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Love Me Tender

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There’s an unsettling sense of foreboding that sets in early in Tom Holloway’s Love Me Tender and never lets up.

Directed by Patrick McCarthy, Holloway’s play—first performed at Sydney’s Griffin Theatre in 2010—is episodic in form, alighting on its five characters in self-contained scenarios that are linked thematically rather than chronologically, revealing a web of influences as varied as Greek tragedy, Australian Gothic, and the contemporary media’s sexualisation of teen girls.

In and amongst these thematic knots, there is a mysterious relationship between a doting father (Brendan Barnett), his daughter, and his wife (Sarah Ogden), and a country cop on the trail (Matt Epps)—rounded off by the larrikin commentary of Holloway’s version of a Greek chorus (Nick Pelomis and James Tresise). Ashlee Hughes’s set design recalls the solemnity of an Australian bush cleared by fire, as the cast duck in and out of the shadows of lighting designer Lisa Mibus’s sparse plot.

McCarthy notes that Holloway’s primary inspiration is the Euripides play Iphigenia at Aulis, concerning the war hero Agamemnon and the forced sacrifice of his daughter. Feelings of doom accompany Holloway’s opening scene, in which Barnett’s anxious father watches the birth of his baby girl, gasping for life.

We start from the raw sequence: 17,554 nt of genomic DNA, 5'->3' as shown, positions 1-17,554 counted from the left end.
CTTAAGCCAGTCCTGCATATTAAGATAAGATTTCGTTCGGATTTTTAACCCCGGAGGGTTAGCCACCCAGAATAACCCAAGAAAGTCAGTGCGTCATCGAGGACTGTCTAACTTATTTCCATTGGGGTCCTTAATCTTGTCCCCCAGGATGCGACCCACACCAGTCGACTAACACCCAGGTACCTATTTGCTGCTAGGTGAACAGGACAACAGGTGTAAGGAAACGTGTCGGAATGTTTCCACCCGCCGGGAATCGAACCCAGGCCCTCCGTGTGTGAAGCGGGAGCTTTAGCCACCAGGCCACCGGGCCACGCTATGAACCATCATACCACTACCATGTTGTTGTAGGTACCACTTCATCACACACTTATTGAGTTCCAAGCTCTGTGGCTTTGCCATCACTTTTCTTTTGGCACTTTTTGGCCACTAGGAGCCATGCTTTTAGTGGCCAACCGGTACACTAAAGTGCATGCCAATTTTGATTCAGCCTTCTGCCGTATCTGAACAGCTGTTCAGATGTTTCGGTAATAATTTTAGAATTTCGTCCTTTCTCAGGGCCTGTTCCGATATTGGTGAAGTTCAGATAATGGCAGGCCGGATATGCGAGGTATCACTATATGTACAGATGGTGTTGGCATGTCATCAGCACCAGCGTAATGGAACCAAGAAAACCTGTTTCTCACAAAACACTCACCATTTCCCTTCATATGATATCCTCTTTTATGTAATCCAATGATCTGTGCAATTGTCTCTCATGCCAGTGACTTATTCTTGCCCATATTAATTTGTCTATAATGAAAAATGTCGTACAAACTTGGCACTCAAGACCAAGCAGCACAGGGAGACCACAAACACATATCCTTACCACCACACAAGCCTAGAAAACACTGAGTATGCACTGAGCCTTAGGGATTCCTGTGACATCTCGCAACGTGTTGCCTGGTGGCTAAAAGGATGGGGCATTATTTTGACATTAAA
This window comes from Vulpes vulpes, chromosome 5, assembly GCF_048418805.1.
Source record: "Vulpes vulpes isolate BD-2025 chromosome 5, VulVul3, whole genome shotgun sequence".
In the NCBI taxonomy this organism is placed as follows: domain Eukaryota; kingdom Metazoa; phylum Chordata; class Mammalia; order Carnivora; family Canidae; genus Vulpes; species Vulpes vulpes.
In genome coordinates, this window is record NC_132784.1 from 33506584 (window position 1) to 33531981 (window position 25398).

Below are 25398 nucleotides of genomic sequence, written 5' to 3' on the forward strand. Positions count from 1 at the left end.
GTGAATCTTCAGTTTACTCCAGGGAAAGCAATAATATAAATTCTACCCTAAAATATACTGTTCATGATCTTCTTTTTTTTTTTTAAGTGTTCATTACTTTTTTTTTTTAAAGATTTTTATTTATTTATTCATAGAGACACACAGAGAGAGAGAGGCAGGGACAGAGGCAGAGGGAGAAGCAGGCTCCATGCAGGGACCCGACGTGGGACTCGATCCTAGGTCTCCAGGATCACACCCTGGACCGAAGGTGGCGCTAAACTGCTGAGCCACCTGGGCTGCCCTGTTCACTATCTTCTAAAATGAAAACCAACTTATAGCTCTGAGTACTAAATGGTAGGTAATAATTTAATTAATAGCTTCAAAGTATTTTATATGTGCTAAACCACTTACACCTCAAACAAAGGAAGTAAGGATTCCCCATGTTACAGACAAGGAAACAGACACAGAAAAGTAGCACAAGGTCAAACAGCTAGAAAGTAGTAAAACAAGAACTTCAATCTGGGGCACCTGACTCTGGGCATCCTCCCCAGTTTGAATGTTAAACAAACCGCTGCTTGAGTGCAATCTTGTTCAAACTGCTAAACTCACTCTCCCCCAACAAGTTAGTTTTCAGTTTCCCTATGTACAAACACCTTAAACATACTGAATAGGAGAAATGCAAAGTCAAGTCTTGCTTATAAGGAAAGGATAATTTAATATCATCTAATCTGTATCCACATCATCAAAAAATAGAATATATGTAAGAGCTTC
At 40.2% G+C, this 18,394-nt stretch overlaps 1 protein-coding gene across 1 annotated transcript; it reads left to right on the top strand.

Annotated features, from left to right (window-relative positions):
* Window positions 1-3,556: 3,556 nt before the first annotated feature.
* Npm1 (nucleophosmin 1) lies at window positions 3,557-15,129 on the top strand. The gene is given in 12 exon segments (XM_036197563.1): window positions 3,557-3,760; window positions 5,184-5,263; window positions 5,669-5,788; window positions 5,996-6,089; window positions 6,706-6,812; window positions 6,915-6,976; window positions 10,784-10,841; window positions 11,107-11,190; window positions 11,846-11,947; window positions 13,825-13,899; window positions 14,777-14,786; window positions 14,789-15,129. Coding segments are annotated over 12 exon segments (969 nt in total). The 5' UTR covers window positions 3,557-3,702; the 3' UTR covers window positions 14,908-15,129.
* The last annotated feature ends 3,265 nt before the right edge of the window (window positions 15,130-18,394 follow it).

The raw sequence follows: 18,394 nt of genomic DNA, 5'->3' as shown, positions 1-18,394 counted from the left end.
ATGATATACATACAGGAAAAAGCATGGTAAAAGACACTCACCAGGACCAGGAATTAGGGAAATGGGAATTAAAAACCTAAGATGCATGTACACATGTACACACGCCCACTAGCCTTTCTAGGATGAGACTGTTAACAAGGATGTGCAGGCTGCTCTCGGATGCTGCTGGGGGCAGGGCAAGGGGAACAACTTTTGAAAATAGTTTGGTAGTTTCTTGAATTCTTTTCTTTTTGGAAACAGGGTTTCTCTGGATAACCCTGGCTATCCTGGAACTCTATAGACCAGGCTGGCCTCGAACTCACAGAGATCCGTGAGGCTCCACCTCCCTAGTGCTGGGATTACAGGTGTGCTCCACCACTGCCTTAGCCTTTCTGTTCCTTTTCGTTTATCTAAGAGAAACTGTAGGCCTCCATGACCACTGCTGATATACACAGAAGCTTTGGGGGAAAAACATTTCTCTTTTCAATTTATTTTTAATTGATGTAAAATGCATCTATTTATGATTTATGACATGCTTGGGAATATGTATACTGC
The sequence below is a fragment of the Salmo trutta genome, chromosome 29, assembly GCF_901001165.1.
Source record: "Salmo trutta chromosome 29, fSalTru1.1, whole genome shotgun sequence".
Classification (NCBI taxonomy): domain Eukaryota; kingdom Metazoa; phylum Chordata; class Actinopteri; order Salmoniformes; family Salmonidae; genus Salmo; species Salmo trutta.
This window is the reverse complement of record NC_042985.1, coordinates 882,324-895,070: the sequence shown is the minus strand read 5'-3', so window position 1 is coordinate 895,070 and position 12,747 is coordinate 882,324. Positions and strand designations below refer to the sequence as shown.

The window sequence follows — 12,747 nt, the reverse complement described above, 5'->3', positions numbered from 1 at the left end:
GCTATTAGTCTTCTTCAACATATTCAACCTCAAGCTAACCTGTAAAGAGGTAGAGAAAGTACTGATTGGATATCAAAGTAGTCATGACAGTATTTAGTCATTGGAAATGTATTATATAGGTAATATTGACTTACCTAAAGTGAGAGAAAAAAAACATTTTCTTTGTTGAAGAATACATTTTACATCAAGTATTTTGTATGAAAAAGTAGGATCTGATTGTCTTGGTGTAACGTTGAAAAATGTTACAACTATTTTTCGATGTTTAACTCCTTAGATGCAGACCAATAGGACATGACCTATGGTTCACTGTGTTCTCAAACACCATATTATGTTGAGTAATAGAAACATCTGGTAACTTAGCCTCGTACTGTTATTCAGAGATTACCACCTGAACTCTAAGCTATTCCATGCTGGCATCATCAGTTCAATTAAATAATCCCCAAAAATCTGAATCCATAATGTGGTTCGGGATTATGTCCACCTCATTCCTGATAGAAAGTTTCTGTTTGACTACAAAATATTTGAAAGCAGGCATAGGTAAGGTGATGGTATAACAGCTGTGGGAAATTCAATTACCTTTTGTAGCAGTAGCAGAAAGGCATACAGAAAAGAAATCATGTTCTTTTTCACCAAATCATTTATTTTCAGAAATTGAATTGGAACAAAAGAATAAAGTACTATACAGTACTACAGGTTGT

There is also a parallel drawn between Agamemnon’s surrender and the ways in which our contemporary culture sacrifices young women’s esteem to consumerism and cheap entertainment. The script is at its sharpest, and most lucid, when it strikes satirically at these aspects.

Other scenes rely too heavily on Holloway’s lyrical writing and never achieve the dynamic promise of theatre. It is as though the production’s latent dread contaminates McCarthy’s direction, resulting in an overall sombre tone that doesn’t wholly complement the subversive and potentially captivating elements of the text.

Love Me Tender is playing at Theatre Works, St Kilda until March 2.
For tickets visit theatreworks.org.au.


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